Monday, March 5, 2018

Beartown by Fredrik Backman

The Scandinavian literature keeps pouring in, and I am grateful for it.  I have read nearly all Fredrick Backman’s work, including his latest novel, Beartown, and I am happy to add it to my collection. 

This is a peculiar story.  Normally, I dislike novels and sports, but ice hockey is a favorite pastime, so I slid into my hockey days.  This story tells of a small town with little to be proud of—except their hockey team—rated as the second best any where.  Backman writes, “Beartown isn’t close to anything.  Even on a map the place looks unnatural.  ‘As if a drunk giant tried to urinate in the snow,’ some might say.  ‘As if nature and man were fighting a tug-of-war for space,’ more high-minded souls might suggest.  Either way, the town is losing.  It has been a very long time since it won at anything.  More jobs disappear each year, and with them the people, and the forest devours one or two more abandoned houses each season.  Back in the days when there were still things to boast about, the city council erected a sign beside the road at the entrance to the town with the sort of slogan that was popular at the time: ‘Beartown—Leaves You Wanting More!’  The wind and snow took a few years to wipe out the word ‘More.’  (3).

But some of the wealthier residents have pitched in and built up anew program.  And the upcoming game of the Junior league, is filled with talent and determination.  The boys live, eat, and drink their sport.  Backman writes, “Hockey is never satisfied being part of your life, it wants to be all of it” (16).  They also have hopes of attracting a hockey academy on the strength of these youngsters.  As in the U.S., these young boys are the super stars of the game, and they know they can get away with everything.  Sune is a long-time successful coach, but the council wants a younger person to take over the junior team.  David is a retired NHL player with an unusual approach to coaching hockey.  His future depends on how well the team plays in the championship match at the end the season.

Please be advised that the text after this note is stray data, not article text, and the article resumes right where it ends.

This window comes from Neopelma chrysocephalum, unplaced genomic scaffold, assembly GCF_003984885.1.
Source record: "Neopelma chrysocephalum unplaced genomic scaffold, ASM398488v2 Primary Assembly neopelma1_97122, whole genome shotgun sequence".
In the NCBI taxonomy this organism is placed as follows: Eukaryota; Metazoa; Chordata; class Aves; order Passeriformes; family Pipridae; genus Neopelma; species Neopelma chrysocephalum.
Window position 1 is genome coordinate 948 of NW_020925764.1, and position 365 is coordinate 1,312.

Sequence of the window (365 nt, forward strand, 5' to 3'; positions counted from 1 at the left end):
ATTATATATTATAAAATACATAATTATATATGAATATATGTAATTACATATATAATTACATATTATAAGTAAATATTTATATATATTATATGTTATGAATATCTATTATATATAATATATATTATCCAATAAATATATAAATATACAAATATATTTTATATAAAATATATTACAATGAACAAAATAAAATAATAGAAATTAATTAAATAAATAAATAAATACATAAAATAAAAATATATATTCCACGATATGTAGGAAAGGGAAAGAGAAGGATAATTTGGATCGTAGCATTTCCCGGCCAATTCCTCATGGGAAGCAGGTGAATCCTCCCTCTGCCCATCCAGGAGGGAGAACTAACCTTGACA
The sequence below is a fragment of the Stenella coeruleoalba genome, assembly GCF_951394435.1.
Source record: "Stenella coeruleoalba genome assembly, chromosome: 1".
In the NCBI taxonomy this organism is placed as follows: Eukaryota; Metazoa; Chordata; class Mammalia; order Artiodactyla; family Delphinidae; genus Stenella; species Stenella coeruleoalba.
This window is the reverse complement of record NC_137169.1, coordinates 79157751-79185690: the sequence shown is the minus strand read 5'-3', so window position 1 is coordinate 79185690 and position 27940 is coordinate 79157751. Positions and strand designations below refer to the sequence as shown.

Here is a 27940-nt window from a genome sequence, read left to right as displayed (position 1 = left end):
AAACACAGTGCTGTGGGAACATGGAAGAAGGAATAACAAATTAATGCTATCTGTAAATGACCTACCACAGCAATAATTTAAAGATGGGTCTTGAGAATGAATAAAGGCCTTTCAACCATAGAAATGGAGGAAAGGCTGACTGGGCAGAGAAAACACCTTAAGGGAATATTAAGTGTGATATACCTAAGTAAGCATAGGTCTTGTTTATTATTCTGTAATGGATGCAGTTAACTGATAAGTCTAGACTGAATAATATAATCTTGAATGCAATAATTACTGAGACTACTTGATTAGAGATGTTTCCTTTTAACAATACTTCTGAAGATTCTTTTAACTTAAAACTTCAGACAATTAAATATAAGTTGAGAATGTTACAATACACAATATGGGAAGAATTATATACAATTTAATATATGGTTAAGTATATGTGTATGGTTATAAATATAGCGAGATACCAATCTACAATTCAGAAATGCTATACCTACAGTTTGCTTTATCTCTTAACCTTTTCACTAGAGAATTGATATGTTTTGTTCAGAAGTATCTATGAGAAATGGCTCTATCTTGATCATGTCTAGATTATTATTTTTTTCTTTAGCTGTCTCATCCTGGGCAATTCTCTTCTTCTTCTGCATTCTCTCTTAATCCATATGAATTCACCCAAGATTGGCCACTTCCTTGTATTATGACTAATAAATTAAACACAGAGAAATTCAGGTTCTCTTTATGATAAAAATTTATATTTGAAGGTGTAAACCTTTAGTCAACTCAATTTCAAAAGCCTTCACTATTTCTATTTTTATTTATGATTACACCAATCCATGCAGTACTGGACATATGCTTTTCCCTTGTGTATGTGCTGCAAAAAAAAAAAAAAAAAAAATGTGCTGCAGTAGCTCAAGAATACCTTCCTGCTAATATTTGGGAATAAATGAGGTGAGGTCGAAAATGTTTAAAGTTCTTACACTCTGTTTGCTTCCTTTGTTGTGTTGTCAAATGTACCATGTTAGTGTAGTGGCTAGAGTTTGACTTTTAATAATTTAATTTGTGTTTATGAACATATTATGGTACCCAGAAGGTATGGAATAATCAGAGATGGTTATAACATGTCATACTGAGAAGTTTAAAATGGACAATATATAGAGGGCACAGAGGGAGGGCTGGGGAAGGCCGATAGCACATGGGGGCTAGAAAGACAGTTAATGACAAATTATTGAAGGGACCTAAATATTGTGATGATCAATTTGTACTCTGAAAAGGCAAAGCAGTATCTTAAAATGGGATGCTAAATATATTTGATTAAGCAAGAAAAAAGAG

Benji is a young player who idolizes Kevin, the superstar of the team.  Backman writes, [Benji] “cycles away from home before his mom wakes up, leaves his bike at the edge of the forest, and walks the last few miles to Adri’s kennels.  He sits in the yard patting the dogs, until his other two sisters, Katia and Gaby, also show up.  They kiss their little brother on the top of his head, then their elder sister comes out and slaps him hard on the back of his neck with her open hand and asks if it’s true he called his teacher ‘sweet cheeks.’  He never lies to Adri.  She slaps him on the back of the neck again, then kisses him just as hard and whispers that she loves him and that she’ll never let anything bad happen to him, but that she’ll kill him if she ever hears he’s spoken to a teacher like that again. // The four of them eat breakfast surrounded by dogs, without saying anything much.  They do this once a year, a quiet act of remembrance, always early in the morning so their mother doesn’t find out about it.  She’s never forgiven her husband” (112).  A rather intense scene, poignant with a dash of humor.

Fredrick Backman’s latest novel, Beartown, is exciting but it also examines a family driven to succeed for a wide variety of reasons.  5 stars!

--Chiron, 2/9/18

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